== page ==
Gwen’s Comment: As you may well know, I am a complete Latin nerd, and this book seems like the perfect combination of Latin and humor (which is pretty much why I love it so much — I know four verbs for “to kill” but I don’t know how to ask what time it is). I realize this doesn’t count completely as a non fiction or history book, but it is certainly one I want to purchase and lovingly dog-ear. And who doesn’t want to know what Latin phrases to say when participating in small talk during a colonoscopy?
Latin for All Occasions by Henry Beard
With more than 200,000 copies in print, Latin for All Occasions and its follow-up, Latin for Even More Occasions, have helped scores of readers harness the language of Caesar and Cicero. Impress your boss with Occupational Latin (Lingua Latina Occupationi); sell your product with Sales Latin (Lingua Latina Mercatoria); flirt with your classics professor with Sensual Latin (Lingua Latina Libidinosa); look like the hipster you are with Pop-Cultural Latin (Lingua Latina Popularis); survive the holidays with Familial Latin (Lingua Latina Domestica) and Celebrational Latin (Lingua Latina Festiva). It’s all here, whether you’re a student of the language or just want to talk like one. From cocktail-party banter to climbing the corporate ladder to online dating, Latin for All Occasions features dozens of handy sections, including Las Vegas Latin, Latin for Golfers, Latin for Breakups, Latin for the Politically Correct, and much, much more. In one easy-to-use volume, National Lampoon founder Henry Beard presents hundreds of listings rendered in grammatically accurate classical Latin, with a foolproof pronunciation guide. Who says Latin is a dead language? From the comic genius who brought us X-Treme Latin comes Latin for All Occasions, guaranteed to help readers delight their friends, insult their enemies, and elevate the public discourse.
Gwen’s Comment: When the first words you learn in Latin class are slave, work, and master, you need a book on the side that will teach you how to say things like “Run into much traffic on the way over?” and “You know what I think? I think that Elvis is still alive!”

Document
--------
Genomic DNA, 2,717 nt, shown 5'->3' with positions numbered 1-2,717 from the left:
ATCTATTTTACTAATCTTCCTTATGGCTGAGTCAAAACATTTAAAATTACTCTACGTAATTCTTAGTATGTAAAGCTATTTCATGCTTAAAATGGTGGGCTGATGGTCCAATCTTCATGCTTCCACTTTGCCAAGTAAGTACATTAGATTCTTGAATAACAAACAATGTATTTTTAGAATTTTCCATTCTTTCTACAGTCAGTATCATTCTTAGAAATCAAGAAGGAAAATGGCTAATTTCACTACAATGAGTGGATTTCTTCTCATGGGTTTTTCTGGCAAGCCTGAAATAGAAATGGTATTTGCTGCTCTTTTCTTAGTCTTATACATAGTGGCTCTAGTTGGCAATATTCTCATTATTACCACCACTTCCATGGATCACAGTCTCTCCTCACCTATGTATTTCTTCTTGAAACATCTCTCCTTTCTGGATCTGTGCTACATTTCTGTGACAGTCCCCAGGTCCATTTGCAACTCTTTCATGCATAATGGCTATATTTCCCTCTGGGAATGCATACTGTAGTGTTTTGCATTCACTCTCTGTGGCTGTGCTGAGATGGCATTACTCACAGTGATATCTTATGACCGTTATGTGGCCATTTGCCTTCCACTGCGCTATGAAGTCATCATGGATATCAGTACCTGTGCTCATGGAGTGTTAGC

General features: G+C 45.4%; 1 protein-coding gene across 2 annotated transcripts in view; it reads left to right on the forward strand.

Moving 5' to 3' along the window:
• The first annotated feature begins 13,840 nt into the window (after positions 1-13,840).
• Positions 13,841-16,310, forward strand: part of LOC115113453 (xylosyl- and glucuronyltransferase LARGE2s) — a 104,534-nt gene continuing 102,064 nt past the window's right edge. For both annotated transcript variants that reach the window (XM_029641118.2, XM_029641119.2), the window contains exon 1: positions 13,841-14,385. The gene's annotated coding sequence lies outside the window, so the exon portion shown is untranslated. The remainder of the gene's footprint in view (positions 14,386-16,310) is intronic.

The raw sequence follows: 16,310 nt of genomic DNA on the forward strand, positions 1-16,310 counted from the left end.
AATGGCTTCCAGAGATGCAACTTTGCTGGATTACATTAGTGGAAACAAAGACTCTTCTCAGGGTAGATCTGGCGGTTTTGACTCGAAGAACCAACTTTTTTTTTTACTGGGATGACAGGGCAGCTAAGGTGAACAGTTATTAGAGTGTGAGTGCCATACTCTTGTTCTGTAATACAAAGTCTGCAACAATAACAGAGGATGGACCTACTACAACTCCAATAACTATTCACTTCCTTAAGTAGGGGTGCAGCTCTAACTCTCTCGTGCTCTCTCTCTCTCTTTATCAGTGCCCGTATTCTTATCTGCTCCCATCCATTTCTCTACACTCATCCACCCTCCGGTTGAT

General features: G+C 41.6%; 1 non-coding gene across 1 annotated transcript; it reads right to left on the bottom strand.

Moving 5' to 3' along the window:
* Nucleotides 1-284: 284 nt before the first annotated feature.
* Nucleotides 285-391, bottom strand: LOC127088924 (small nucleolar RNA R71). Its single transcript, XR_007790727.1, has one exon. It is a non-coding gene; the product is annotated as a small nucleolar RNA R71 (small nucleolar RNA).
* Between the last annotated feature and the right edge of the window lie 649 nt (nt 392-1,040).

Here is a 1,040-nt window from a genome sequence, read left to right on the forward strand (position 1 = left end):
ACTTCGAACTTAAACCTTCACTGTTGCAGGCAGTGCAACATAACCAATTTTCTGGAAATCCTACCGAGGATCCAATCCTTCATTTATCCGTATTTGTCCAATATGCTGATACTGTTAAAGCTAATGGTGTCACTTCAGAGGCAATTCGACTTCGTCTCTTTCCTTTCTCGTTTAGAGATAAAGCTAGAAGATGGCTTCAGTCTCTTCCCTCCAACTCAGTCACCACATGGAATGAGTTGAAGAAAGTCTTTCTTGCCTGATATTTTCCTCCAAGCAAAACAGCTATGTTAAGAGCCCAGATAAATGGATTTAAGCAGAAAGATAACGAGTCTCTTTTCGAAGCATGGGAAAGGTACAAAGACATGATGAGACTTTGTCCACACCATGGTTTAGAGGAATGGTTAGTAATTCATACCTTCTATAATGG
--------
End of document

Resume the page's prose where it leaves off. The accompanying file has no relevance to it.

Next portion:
The Cartoon History of the Modern World by Larry Gonick
The Cartoon History of the Modern World is a wickedly funny take on modern history. It is essentially a complete and up–to–date course in college level Modern World History, but presented as a graphic novel. In an engaging and humorous graphic style, Larry Gonick covers the history, personalities and big topics that have shaped our universe over the past five centuries, including the Industrial Revolution, the American Revolution, the Russian Revolution, the evolution of political, social, economic, and scientific thought, Communism, Fascism, Nazism, the Cold War, Globalization––and much more. Volume I of the Cartoon History of the Modern World picks up from Gonick’s award winning Cartoon History of the Universe Series. That series began with the Big Bang and ended with Christopher Columbus sailing for the New World. This book starts off with peoples that Columbus “discovered” and ends with the U.S. Revolution
Gwen’s Comment: This book was introduced to me through my history class this year (it’s always the history teacher!). Larry Gonick’s collection of cartoon history books all look interesting, and his The Cartoon History of the Universe set and The Cartoon History of the United States are also on my to-read list. I love how he combines cartoons, humor, and accurate (but simplified) history into one interesting to read book!
Moonwalking with Einstein: The Art and Science of Remembering Everything by Joshua Foer
An instant bestseller that is poised to become a classic, Moonwalking with Einstein recounts Joshua Foer’s yearlong quest to improve his memory under the tutelage of top “mental athletes.” He draws on cutting-edge research, a surprising cultural history of remembering, and venerable tricks of the mentalist’s trade to transform our understanding of human memory. From the United States Memory Championship to deep within the author’s own mind, this is an electrifying work of journalism that reminds us that, in every way that matters, we are the sum of our memories.
Gwen’s Comment: I’m actually listening to this book right now on audiobook, and loving it! My best friend Lydia recommended it to me ages ago when we were talking about Sherlock’s mind palace (from the TV show Sherlock), and how it is actually a “thing.” This book not only drops cool mind tricks, but tells the history of the art of remembering, and the memoir of Josh’s mental athlete training.
Have you read any of these? What do you think of non fiction as a genre?